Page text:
and First Time Home Buyer Programs

Today many first time homebuyers rely on home buyer assistance programs. Per the FHA (Federal Housing Administration) definition you are a “first-time home buyer” if:

  1. you’ve never owned a home or if you have not been an owner in a primary residence for at least three years before your purchase (if you have owned a home but your spouse has not, then you can buy a home together as first-time homebuyers).
  2. you divorce your current spouse or become displaced from your spouse in any way (however, the only primary residence you have ever owned must be with your ex-spouse. In addition, you must be a parent.)
  3. you’ve owned a primary residence within three years of your purchase but your primary residence has not been permanently attached to anything, like a foundation (e.g living in a mobile home or RV).
  4. you have owned just one piece of property and it has sustained damage that doesn’t measure up to local and state building codes, and the cost to fix the property is more than it would cost to build a new property.

There are more than 2,500 home buyer programs nationally, including loans, grants, tax credits and other programs for eligible homebuyers. The 3 most common types of these programs are:

1. Down Payment Assistance Programs – 72% of the home buyer programs are down payment assistance and closing cost programs. DPA programs come in 2 primary forms – grants which do not have to be paid back, and second mortgage loans with varying payback or loan forgiveness provisions.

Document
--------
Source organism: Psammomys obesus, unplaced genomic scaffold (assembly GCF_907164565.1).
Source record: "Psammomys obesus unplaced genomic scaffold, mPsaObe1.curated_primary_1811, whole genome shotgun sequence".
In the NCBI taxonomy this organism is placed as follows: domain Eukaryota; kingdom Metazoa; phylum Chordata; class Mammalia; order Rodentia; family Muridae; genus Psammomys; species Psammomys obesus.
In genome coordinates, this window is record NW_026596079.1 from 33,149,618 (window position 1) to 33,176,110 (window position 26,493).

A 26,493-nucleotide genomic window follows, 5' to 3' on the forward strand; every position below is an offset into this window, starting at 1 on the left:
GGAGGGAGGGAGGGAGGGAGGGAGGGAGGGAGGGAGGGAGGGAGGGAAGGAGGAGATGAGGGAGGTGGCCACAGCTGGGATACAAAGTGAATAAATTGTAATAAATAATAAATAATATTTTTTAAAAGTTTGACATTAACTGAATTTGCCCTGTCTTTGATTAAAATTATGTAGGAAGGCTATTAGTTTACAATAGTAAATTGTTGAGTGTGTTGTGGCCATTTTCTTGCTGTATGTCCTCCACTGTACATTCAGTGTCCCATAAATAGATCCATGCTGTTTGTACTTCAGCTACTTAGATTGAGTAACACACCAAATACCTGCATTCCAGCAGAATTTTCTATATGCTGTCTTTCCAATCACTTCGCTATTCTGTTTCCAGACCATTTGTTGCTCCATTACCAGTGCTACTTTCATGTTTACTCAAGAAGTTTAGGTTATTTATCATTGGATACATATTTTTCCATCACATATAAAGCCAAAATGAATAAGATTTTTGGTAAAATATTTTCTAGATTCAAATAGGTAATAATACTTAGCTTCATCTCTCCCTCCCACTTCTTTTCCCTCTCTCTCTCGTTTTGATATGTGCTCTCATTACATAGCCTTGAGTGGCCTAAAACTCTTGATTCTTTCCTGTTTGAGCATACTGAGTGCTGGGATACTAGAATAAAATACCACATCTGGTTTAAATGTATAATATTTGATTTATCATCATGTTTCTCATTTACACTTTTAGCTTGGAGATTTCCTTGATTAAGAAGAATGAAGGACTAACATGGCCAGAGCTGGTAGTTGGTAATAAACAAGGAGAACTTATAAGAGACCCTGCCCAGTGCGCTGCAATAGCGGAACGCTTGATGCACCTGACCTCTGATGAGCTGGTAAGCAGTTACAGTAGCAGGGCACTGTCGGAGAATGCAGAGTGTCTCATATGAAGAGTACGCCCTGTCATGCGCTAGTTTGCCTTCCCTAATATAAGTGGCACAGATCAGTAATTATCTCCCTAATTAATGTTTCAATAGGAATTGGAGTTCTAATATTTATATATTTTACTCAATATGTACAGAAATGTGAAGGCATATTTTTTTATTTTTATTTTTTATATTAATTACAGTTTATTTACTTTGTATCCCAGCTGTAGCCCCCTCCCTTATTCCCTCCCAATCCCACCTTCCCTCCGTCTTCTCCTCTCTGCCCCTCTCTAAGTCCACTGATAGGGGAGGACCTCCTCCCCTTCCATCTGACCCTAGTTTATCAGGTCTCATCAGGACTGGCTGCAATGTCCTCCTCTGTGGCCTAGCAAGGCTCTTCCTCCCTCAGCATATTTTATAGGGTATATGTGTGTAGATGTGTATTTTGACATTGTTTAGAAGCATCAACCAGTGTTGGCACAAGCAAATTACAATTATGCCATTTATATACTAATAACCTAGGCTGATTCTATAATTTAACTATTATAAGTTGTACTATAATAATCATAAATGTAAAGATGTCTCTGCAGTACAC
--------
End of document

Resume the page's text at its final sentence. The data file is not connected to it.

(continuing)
2. Affordable First Mortgages – these mortgages are offered by many larger housing finance agencies, particularly at the state level, to accompany their down payment assistance programs. Funds can be used to acquire, build (including purchase and prepare sites and provide water and sewage facilities), repair, renovate or relocate a home.

3. Mortgage Credit Certificates (MCC) – This is an annual federal income tax credit designed to help first-time homebuyers offset a portion of their mortgage interest on a new mortgage as a way to help qualify for a loan. As a tax credit, not a tax deduction, the MCC helps reduce your annual taxes dollar for dollar.

Other assistance programs include Government-Backed Loans, Tax Credits, Closing Assistance, Home Buyer Education. 

To find first-time home buyer assistance programs both nationally and in California, check out the following list: